“The Cylons were created by the people of the Twelve Colonies. Intelligent robots, they were used as slaves and soldiers to fight humanity’s wars. But the Cylons became sentient and they rebelled. Man and machine fought to a bloody stalemate, then the Cylons withdrew to a remote region of space. A truce between the Twelve Colonies and the Cylons lasted for 40 tense and silent years. Each year, on the anniversary of the treaty-signing, humanity sent an envoy to the neutral ground of Armistice Station to meet with a Cylon envoy. For 39 years, no Cylon envoy came. Then, on the 40th anniversary, a stunning blonde — a Cylon in human form — met the human envoy … moments before the Cylons vaporized the station and launched a genocidal attack on the Twelve Colonies. In one devastating day, billions of human lives were consumed by nuclear fires. Only those souls fortunate enough to be aboard starships were able to band together and escape and flee into deep space, led by the sole surviving Colonial warship, the battlestar Galactica…”
Every so often, there’s a TV show that comes along the accomplishes it’s task better than almost any show before it and sets a new high-bar for quality. These are the shows that people will remember 30 years from now. The Sopranos, ER, The Simpsons – shows that, for better or worse, make an impact and stay with you. Battlestar Galactica is an unlikely entry in the pantheon of such shows, but it’s a TV unlike any other I’ve seen and is executed upon so masterfully I’m honestly in awe of Ron Moore and his team.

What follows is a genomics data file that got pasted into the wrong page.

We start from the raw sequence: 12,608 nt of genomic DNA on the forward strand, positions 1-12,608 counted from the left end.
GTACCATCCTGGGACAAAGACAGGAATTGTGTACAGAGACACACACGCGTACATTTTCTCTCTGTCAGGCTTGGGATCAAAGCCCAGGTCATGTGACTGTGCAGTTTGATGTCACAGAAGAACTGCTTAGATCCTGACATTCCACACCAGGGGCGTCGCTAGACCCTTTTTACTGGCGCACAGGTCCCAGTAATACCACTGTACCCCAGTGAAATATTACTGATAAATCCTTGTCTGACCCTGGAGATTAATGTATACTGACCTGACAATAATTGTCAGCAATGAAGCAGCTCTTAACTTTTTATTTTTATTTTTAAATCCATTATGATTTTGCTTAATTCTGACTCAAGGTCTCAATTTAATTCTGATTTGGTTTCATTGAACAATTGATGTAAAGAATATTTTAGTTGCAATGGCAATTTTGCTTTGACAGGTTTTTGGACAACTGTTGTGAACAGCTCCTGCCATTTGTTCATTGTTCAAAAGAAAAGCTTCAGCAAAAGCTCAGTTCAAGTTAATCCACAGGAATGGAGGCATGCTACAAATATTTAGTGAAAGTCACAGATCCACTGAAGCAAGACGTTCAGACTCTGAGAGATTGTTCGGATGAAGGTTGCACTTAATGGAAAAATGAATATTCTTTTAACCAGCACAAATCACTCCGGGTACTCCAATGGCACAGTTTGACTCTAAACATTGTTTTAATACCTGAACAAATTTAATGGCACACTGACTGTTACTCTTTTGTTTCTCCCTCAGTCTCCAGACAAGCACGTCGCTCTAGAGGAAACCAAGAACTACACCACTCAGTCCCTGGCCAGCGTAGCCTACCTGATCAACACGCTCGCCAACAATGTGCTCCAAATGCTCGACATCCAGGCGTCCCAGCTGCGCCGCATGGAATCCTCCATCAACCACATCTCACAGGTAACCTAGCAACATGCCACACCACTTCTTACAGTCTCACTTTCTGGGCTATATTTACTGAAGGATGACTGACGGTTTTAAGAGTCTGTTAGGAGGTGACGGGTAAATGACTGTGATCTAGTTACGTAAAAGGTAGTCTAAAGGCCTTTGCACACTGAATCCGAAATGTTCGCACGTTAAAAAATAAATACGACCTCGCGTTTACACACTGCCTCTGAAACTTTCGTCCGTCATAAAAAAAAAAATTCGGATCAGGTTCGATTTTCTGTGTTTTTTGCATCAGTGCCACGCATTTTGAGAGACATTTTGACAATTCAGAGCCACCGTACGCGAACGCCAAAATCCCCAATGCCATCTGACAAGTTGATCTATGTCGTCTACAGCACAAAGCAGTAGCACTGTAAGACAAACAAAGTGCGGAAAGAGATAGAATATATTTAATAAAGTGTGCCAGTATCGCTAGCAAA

It’s easy to see a trailer of Battlestar Galactica and think “Oh, it’s a Star Trek-type show in space” and think that’s the end of it. Battlestar is, at it’s heart, a drama about people – it just happens to be set in space. The best shows are always like that – they focus on the people, the characters, and the sci-fi action is merely the backdrop for the events that propel the characters to evolve and adapt. The show is gritty, harsh, and all too real. When you’re watching it, you can very easily believe it’s a documentary – the acting is convincing, and the characters are all flawed, just like everyone in real life. Regardless of whether or not you enjoy sci-fi TV shows, I’d urge you to watch (on DVD) the four-hour mini-series that started the whole thing. If you enjoy that, you’ll enjoy Battlestar Galactica.